in SharePoint 2010

SharePoint 2010 and PowerShell – Made for Each Other!

One of the cool new features introduced in SharePoint 2010 are the new set of PowerShell Cmdlets for SharePoint. I have been working on those PowerShell Cmdlets for some time now (mainly configuring SharePoint service applications than development) and I am quite impressed to see how simple things are!

If you are using MOSS 2007, stsadm command is the tool you would use to configure and manage your SharePoint environment. The SharePoint community was the only resource if you were looking to leverage the PowerShell strength in MOSS 2007. From SharePoint 2010, though the stsadm command is still available, Microsoft recommends using the new PowerShell Cmdlets which are more efficient than using stsadm command. In fact, there is a PowerShell Cmdlet for everything and anything in SharePoint 2010!

Where to Begin?

There are two ways to start using the PowerShell Cmdlets:

1) From the SP2010 Management Shell


This opens a PowerShell Console session with all the cmdlets loaded.

2) Adding the Microsoft.SharePoint.PowerShell snap-in

You can also open a new PowerShell window, add the Microsoft.SharePoint.PowerShell snap-in to start using the cmdlets.


The Cmdlets

Now the real fun begins 🙂

There are more than 500 cmdlets in total! Well, I have to really appreciate Dmitry for putting up the available cmdlets in his blog! So, I wont repeat them here. Remember, that list is not final, but still it gives you an idea of what is possible now.

Some examples for Administrators

Though I see a major investment for developers too, the Administrators are the ones who are going to benefit a lot from these cmdlets.

Some examples are below. Please bear in mind that this is still in beta and things may change gradually as it reaches the final release:

[These cmdlets involves the use of new Service Applications introduced in SharePoint 2010]

Creating a new User Profile Service Application and User Profile Service Application Proxy

-Name "Demo User Profile Service"
-ApplicationPool "SharePoint Web Services Default"
-MySiteHostLocation "http://demo2010a/my"
-MySiteManagedPath "my/personal"
-ProfileDBName "DEMO2010A_ProfileDB"
-ProfileSyncDBName "DEMO2010A_SyncDB"
-SocialDBName "DEMO2010A_SocialDB" -Verbose

-Name "Demo User Profile Service Proxy"
-ServiceApplication $upa

Note that this is also attaching existing databases for Profile, Social and Sync databases. This is useful when you are restoring the Users’ Profile, MySites databases and want to create a user profile service application based on those restored databases. If you dont supply any values for database, it should create a new databases.

Creating a new Secure Store Master Key & Application Key

The Secure Store Service Application manages the secure store accounts which we can use in many other service applications like Visio Services, Performance Point Services etc., for setting up authentication with external data sources. This initially requires a Master Key and Application Key to be generated based on which you can now create target applications IDs and set credentials and permissions. So below is the PowerShell script to create these initial keys:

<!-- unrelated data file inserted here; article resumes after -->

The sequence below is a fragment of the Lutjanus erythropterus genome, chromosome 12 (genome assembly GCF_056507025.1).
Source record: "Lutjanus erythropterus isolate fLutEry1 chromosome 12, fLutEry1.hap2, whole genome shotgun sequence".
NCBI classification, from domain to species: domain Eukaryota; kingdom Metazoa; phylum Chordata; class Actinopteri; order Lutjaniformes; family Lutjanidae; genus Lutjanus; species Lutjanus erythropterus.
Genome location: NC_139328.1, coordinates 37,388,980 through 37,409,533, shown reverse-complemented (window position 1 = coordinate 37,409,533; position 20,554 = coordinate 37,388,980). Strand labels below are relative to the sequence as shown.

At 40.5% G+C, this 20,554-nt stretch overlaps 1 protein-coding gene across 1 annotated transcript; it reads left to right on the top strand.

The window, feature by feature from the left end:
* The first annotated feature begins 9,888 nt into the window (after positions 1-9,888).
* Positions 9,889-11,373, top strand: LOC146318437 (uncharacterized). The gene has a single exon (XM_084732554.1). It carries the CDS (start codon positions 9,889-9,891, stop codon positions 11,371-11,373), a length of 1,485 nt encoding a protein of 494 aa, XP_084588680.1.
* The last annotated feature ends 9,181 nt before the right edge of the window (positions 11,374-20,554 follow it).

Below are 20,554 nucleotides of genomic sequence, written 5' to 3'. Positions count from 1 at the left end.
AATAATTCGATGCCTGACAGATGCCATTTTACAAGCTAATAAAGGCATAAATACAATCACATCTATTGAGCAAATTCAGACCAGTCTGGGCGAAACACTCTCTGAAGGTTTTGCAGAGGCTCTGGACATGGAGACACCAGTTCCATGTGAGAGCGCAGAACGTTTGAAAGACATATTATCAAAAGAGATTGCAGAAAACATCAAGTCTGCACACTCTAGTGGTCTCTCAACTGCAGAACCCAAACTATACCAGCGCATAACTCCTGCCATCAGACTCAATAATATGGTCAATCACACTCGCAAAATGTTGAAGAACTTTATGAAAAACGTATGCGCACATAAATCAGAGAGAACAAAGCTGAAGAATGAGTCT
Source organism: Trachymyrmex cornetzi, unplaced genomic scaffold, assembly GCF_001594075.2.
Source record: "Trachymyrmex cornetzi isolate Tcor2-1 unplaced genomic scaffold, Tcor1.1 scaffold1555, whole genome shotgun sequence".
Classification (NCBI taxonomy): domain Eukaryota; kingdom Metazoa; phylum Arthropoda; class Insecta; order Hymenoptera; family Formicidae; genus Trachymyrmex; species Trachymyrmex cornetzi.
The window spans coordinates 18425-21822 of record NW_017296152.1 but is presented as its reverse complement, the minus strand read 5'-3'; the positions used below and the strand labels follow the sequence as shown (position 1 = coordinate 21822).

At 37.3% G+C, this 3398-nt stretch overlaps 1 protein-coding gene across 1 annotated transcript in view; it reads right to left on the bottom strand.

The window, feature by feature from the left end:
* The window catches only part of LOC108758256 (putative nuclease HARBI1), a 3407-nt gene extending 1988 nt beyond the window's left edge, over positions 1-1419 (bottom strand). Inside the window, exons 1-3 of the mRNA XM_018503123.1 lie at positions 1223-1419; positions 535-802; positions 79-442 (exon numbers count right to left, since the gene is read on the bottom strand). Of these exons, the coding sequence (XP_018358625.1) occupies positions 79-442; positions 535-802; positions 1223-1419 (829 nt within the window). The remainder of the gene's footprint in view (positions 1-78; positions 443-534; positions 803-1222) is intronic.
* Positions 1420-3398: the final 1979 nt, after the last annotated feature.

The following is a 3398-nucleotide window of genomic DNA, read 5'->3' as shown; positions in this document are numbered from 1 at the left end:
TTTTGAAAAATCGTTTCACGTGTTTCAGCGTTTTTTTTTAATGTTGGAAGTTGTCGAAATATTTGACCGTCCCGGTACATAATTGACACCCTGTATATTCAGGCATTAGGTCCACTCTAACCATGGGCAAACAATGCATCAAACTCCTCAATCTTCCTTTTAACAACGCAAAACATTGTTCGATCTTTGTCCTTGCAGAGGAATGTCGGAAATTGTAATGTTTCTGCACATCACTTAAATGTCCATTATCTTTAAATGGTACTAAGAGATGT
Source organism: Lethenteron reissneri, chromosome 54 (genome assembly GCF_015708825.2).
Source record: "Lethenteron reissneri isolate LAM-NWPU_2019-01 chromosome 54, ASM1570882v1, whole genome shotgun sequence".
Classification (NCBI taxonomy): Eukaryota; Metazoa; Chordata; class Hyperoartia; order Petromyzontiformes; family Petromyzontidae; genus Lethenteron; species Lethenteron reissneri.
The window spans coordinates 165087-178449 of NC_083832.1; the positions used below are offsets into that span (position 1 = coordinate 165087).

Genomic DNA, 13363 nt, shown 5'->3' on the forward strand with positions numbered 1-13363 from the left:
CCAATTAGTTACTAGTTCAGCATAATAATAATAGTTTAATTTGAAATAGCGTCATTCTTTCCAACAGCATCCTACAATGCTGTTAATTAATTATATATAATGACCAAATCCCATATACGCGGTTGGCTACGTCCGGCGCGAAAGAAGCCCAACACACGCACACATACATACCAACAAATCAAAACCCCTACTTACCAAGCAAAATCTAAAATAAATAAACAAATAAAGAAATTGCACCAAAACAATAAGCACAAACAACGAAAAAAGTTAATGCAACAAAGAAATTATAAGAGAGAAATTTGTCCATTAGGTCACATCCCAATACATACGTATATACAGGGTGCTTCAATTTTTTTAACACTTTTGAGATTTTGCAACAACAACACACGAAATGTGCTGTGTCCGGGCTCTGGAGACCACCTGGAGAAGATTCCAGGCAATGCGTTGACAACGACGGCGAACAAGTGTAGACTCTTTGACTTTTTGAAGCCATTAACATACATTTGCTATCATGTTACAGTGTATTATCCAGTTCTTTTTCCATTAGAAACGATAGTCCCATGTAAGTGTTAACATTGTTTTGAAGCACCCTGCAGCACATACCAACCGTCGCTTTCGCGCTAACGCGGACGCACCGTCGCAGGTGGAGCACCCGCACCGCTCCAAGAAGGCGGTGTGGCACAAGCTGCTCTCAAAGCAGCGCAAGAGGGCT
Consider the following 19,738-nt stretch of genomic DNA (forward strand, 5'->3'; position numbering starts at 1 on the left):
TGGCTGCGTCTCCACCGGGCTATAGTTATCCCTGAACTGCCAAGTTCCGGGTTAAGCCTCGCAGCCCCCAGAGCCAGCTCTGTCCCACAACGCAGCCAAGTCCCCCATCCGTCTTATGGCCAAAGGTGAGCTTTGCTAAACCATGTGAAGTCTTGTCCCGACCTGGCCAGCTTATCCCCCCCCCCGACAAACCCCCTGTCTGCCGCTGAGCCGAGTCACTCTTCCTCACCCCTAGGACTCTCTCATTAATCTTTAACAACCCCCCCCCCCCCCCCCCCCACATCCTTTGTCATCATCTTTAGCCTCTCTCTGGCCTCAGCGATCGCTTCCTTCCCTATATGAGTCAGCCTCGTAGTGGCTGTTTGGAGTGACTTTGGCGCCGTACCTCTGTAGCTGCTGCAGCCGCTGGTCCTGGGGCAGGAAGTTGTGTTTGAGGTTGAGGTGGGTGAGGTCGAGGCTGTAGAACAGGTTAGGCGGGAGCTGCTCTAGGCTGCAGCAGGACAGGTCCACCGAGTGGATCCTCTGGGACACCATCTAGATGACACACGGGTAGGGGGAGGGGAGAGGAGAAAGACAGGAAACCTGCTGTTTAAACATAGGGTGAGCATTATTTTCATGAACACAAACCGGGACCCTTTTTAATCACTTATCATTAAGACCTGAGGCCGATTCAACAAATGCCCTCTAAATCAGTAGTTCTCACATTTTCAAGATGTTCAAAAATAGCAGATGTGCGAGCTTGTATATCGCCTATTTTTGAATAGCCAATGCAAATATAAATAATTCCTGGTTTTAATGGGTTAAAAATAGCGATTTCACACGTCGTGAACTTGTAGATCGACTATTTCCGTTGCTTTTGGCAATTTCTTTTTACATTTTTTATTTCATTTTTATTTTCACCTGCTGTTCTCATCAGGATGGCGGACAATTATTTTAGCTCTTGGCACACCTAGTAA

First, let us get a reference to the secure store service application:

$secureStore=Get-SPServiceApplicationProxy | 
where {
]) }

Now, we can create the Master Key:
-ServiceApplicationProxy $secureStore.Id
-Passphrase "passPhrase1"

And the Application Key:
-ServiceApplicationProxy $secureStore.Id
-Passphrase "passPhrase1"

Setting the unattended account for Performance Point Services

Below is the PowerShell script to set the unattended account for authenticating with external data sources. Note how it also uses PSCredential object to get the user credentials:

Get-SPPerformancePointServiceApplication | 
(New-Object System.Management.Automation.PSCredential "username",
(ConvertTo-SecureString "password" -AsPlainText -Force))

I have to agree the examples above are bit advanced, but you can see the power of PowerShell here. If you are going to do these in the SharePoint UI, its going to take at least 5-10 minutes, but with PowerShell its going to take only seconds!

But for now I will leave you to explore the possibilities of the other PowerShell cmdlets like:

1) Get-SPWeb

2) Get-SPWebApplication

3) Get-SPSite

4) Get-SPFarm

And some link love to Zach’s excellent blog posts:

1) PowerShell 2010: Basic Discovery

2) PowerShell 2010: Basic SharePoint Cmdlets

3) SP 2010: Intro to PowerShell Part 3

I will post more cmdlets as I start using them here in my blog 🙂

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  1. Hey Chak. After I create a new Secure Store Master Key & Application Key, how do I set the credentials and refresh the keys in PowerShell?


  2. Chakkaradeep,
    I used your create user profile cmdlet.. I am getting this error below, can you provide me some light here

    New-SPProfileServiceApplication : The timer job completed, but failed on one or more machines in the farm.
    At line:1 char:37
    + $upa=New-SPProfileServiceApplication <<<< -Name "Demo User Profile Service"
    -ApplicationPool "SharePoint Web Services Default" -MySiteHostLocation "http://
    cmhdspw01/my" -MySiteManagedPath "my/personal" -ProfileDBName "DEMO2010A_Profil
    eDB" -ProfileSyncDBName "DEMO2010A_SyncDB" -SocialDBName "DEMO2010A_SocialDB" –
    + CategoryInfo : InvalidData: (Microsoft.Offic…viceApplication:
    SPCmdletNewProfileServiceApplication) [New-SPProfileServiceApplication], S
    + FullyQualifiedErrorId : Microsoft.Office.Server.UserProfiles.PowerShell.